Original project was for a civic centre with an aUditorium, concert hall, theatre, exhibition space, maximum open park space, and an office tower to help defray costs. Scaled down during the design process to a single muiti-purpose hall due to shrinking budgets.commission/completion dates: 1956-1960 architect(s): Page and Steele, Peter Dickinsonengineer(s): G. Granck & Associates, J. Chisvin + Assoc. (electrical), M.S. Yolles and Associates, V.L. Henderson (acoustic)contractor(s): Anglin-Norcross
- recladding of marble walis in foyer with mirrors
- recladding of underside of canopy and instaliation of new lighting
(note: all renovations done by the original consultants)
-moveable acoustic panels no longer used, room-dividing curtain no longer usedcurrent use: Perlorming arts centre: ballet, symphonic and pcpular music
The O'Keefe Centre fills an entire city block in downtown Toronto, bounded on three sides by other buildings and on the south by a railroad embankment. The public entry to the building is to the north, where a large canopy cantilevers out over the drop-off, with pedestrian arcades running around the two sides of the building from the main entrance. The fly tower and fan-shaped back of the theatre rise up above the main block of the building, creating a striking, plastic profile against the sky. The building is clad in Indiana limestone, with bronze windows and doors with full height glazing along the public arcades. Stage door and loading facilities are along the south face of the building, away from the main public approach, but still carefully designed.
After being drawn in under the sweep of the grand canopy, one enters the very compressed space of the vestibule, which contains the box office, and then passes in to the main foyer - an expansive, double-height space clad in Laredo Chiaro marble - and containing the mural "The Seven Lively Arts" by R. York Wilson. The generous lobby spaces wrap the hall on three sides, and include several delightful lounge spaces. The public circulation spaces are rendered throughout In a very free formal language, with elliptical punch-outs in the floor that accommodate stairs connecting the two levels and freestanding curved walls that are used as a gallery for photographs of past performers. The doors to the hall are clad in acoustically-treated perforated bronze, with contrasting marble surrounds.
The upper lobby space overlooks the main foyer and provides a viewing gallery for the 100' (30m) lobby mural. The upper lobby itself is contained within a giant curving box girder, which is the structure for the balcony, providing a clear span below (in the hall).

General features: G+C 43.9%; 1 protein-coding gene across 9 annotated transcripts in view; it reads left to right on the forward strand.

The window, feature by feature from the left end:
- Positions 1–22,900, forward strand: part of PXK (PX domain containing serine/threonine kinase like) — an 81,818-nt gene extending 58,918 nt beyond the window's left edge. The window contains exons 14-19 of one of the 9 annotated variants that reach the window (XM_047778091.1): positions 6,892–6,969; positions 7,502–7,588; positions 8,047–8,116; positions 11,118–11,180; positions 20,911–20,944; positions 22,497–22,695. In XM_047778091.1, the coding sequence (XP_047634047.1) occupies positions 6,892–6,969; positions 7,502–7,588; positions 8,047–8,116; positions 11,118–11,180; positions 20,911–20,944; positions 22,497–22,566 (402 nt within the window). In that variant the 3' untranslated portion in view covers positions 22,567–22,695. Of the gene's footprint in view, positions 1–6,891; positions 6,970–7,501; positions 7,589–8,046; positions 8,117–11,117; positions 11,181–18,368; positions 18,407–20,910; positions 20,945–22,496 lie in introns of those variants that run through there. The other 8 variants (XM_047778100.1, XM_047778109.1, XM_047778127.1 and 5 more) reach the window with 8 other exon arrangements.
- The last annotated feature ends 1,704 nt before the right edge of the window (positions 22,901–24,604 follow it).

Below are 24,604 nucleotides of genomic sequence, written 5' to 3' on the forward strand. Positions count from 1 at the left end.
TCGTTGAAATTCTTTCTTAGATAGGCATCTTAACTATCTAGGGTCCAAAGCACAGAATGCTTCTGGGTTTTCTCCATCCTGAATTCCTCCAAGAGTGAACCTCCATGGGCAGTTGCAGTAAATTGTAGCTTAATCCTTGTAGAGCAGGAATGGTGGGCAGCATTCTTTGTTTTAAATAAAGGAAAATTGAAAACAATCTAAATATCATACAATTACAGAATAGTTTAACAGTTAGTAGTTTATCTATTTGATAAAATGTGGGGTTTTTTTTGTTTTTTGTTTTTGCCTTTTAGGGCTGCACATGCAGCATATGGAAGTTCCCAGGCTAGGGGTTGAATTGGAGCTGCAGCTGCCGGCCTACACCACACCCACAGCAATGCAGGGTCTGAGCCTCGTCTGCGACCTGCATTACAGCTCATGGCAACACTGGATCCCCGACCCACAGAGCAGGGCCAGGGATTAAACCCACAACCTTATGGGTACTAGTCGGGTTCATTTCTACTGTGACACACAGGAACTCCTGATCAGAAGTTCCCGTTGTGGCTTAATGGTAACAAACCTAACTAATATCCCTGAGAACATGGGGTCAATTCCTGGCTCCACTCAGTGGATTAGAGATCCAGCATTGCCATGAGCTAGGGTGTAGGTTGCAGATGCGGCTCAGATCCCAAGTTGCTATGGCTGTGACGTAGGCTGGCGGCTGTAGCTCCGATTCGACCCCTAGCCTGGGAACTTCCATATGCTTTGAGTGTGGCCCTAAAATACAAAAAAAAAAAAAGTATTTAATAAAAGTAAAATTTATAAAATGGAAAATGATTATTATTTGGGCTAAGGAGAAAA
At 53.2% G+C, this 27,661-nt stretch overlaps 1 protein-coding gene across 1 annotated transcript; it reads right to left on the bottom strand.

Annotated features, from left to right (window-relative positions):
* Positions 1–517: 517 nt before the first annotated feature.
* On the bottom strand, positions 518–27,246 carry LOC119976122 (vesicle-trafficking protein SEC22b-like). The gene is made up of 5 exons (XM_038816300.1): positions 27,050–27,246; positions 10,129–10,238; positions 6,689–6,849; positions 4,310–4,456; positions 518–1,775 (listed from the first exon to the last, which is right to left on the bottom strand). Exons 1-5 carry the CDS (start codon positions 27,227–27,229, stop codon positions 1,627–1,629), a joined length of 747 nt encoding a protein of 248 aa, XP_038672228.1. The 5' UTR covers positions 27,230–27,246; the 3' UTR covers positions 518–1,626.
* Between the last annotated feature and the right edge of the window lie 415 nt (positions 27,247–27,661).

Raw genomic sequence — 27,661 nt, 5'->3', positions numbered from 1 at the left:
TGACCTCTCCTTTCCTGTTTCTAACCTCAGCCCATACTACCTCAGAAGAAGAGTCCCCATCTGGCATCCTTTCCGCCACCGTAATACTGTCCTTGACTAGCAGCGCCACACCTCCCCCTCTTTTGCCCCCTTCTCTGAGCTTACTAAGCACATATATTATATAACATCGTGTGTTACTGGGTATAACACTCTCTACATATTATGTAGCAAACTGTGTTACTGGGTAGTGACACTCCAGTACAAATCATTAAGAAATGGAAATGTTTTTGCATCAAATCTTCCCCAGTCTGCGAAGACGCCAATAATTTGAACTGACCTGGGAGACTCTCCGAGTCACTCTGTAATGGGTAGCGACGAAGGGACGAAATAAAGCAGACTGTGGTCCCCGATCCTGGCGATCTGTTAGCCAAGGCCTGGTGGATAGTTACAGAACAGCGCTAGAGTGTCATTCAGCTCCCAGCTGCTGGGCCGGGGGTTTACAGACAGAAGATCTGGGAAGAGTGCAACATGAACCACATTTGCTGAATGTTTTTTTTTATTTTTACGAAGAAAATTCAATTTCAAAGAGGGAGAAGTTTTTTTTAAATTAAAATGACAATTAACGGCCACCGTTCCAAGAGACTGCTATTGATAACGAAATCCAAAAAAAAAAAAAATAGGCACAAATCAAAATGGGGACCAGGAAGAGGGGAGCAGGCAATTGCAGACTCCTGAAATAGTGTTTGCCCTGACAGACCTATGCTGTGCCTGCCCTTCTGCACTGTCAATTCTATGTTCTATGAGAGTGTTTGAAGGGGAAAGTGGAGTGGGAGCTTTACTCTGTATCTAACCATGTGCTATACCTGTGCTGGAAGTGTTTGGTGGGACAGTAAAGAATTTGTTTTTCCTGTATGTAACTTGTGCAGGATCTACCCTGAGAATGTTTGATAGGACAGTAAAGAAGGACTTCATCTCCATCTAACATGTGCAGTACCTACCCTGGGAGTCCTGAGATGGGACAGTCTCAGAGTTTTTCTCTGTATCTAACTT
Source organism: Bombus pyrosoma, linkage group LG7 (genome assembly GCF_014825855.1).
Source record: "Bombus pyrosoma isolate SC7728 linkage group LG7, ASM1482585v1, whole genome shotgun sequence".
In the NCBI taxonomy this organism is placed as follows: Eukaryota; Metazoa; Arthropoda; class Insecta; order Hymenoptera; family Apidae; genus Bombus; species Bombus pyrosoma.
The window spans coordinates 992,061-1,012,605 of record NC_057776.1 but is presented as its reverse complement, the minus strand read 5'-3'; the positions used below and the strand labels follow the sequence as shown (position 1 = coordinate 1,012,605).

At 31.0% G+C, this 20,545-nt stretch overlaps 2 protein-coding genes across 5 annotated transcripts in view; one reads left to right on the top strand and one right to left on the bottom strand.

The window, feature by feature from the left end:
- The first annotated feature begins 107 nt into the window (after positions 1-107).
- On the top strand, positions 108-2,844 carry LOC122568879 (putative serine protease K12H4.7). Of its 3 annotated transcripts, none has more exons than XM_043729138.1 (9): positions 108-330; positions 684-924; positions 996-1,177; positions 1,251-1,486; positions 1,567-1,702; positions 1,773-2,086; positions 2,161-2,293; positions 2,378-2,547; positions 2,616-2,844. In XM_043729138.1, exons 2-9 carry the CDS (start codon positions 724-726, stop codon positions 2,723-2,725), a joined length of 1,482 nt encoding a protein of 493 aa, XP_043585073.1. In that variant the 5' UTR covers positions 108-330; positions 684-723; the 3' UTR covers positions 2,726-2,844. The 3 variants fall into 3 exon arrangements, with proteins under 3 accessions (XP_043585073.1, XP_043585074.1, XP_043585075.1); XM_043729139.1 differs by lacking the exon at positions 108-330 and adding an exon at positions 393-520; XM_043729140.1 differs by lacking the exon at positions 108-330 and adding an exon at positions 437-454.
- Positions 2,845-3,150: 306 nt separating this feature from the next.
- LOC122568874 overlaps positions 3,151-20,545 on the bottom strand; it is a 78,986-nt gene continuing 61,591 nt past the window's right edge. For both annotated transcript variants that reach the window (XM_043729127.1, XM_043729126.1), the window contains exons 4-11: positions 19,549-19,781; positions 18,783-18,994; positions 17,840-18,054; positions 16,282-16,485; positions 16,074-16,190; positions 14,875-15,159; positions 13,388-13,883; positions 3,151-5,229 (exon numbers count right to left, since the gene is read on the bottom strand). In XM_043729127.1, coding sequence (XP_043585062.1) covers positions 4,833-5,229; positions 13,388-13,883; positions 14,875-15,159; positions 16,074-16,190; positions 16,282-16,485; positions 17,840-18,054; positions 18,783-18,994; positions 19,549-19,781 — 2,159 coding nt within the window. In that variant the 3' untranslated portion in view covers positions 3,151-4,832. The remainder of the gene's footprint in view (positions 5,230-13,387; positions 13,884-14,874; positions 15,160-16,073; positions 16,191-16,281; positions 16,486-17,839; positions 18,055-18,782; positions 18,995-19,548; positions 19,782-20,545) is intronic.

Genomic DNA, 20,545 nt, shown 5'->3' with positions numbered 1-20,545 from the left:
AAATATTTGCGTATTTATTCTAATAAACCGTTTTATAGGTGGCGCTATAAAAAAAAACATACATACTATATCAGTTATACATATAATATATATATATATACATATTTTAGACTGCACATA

The hall itself is paneled with sliding cherry plywood panels with fabric backup that can be "tuned" to suit different types of performance. The seating was patterned after the Royal Festival Hall in London, England, with upholstered seats, and carpeted floors. The 3200 (2200 orchestral 1000 balcony) seats have been arranged in such a way that no seat is more that 126' (30m) from the stage. The stage itself is a large proscenium with a stage area of 128' x 60' (39 x 18m) - at the time of construction, the largest stage in the city. The hall can be reduced in size by drawing a curtain across the near front of the balcony, although this feature has not been used for years.
At the time of construction, all of the technical systems were state-of-the-art, with pre-programmed lighting and amplification systems, the moveable acoustic paneling, the provision of production booths for television productions (just beginning to become common at the time), and sophisticated mechanical and electrical systems with central control. The structure of the building is steel frame, with double walls and roofs designed to minimize acoustic impact on the hall. To their credit, the owners have engaged the original designers and engineers to oversee all changes to the building and its systems.
- Cantilevered canopy; curving box girder balcony structure containing upper lobby spaces are both bold structural elements
- Innovative moveable wooden acoustical panels allowed the hall to be "tuned" for different kinds of performances
- Buill as a civic gesture by O'Keefe Breweries at a time of economic optimism
- Symbol of the city coming of age (with new City Hall)
- "Multi-functional" character seen to represent bringing together of Toronto's diverse cultures and communities
- Expressionist in nature, with strong, gestural, sculpted forms and heroic structural qualities
- Bold cantilevered canopy, pedestrian arcade on the sides, large foyer with 100 ft. mural by local artist express its public nature
- Traditional materials (stone, bronze and wood) handled in a very modern idiom
-Character is typical of period in Canadian Architecture
-Form is brash and confident; indicative of sense of optimism prevalent at the time
-Indicative of influence of British architects in Toronto of 50s and 60s that embodied the Festival of Britain spirit
-Building is related to London's Royal Festival hall, but is more expressionistic and responds to a more urban context than the R.F. H.
-Added to inventory of Heritage Properties
written records, correspondence, etc
Design and working drawings in archives of Page + Steele Architects, Toronto
drawings. photographs, etc
Original photos in archives - PANDA photography
principal publications (chronological order)
RAIC Journal, 3, March 1955, pg. 96
RAIC Journal. 1, January 1958, pg. 28
Architecture Building, Construction, 141, January 1958, pg. 37
Canadian Building, 4, April 1958, pgs. 70-71
RAICJournal. November 1960, pgs. 461-487
Toronto Modern Architecture 1945-1965, Bureau of Architecture and Urbanism, Toronto, 1987, pgs. 64-67.